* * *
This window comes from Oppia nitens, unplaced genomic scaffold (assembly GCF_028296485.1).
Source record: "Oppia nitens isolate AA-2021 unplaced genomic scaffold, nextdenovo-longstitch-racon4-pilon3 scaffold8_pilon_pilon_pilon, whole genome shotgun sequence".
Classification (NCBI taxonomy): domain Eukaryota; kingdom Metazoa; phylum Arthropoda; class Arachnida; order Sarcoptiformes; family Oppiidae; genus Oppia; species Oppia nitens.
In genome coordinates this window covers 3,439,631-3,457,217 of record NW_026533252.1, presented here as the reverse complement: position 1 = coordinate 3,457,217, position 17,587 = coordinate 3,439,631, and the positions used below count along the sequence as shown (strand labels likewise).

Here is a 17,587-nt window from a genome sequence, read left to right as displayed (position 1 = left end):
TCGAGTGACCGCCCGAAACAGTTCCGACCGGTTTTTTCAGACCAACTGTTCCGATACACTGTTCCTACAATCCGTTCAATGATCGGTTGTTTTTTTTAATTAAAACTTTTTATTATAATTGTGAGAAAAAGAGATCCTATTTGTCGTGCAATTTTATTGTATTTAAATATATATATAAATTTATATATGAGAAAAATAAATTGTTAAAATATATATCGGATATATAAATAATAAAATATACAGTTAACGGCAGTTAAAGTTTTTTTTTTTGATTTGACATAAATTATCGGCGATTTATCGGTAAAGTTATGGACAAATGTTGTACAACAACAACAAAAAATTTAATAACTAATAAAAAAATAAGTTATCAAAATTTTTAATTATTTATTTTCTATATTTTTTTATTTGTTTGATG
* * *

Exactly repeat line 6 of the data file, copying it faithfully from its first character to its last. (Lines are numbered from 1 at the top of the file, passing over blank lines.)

TCGAGTGACCGCCCGAAACAGTTCCGACCGGTTTTTTCAGACCAACTGTTCCGATACACTGTTCCTACAATCCGTTCAATGATCGGTTGTTTTTTTTAATTAAAACTTTTTATTATAATTGTGAGAAAAAGAGATCCTATTTGTCGTGCAATTTTATTGTATTTAAATATATATATAAATTTATATATGAGAAAAATAAATTGTTAAAATATATATCGGATATATAAATAATAAAATATACAGTTAACGGCAGTTAAAGTTTTTTTTTTTGATTTGACATAAATTATCGGCGATTTATCGGTAAAGTTATGGACAAATGTTGTACAACAACAACAAAAAATTTAATAACTAATAAAAAAATAAGTTATCAAAATTTTTAATTATTTATTTTCTATATTTTTTTATTTGTTTGATG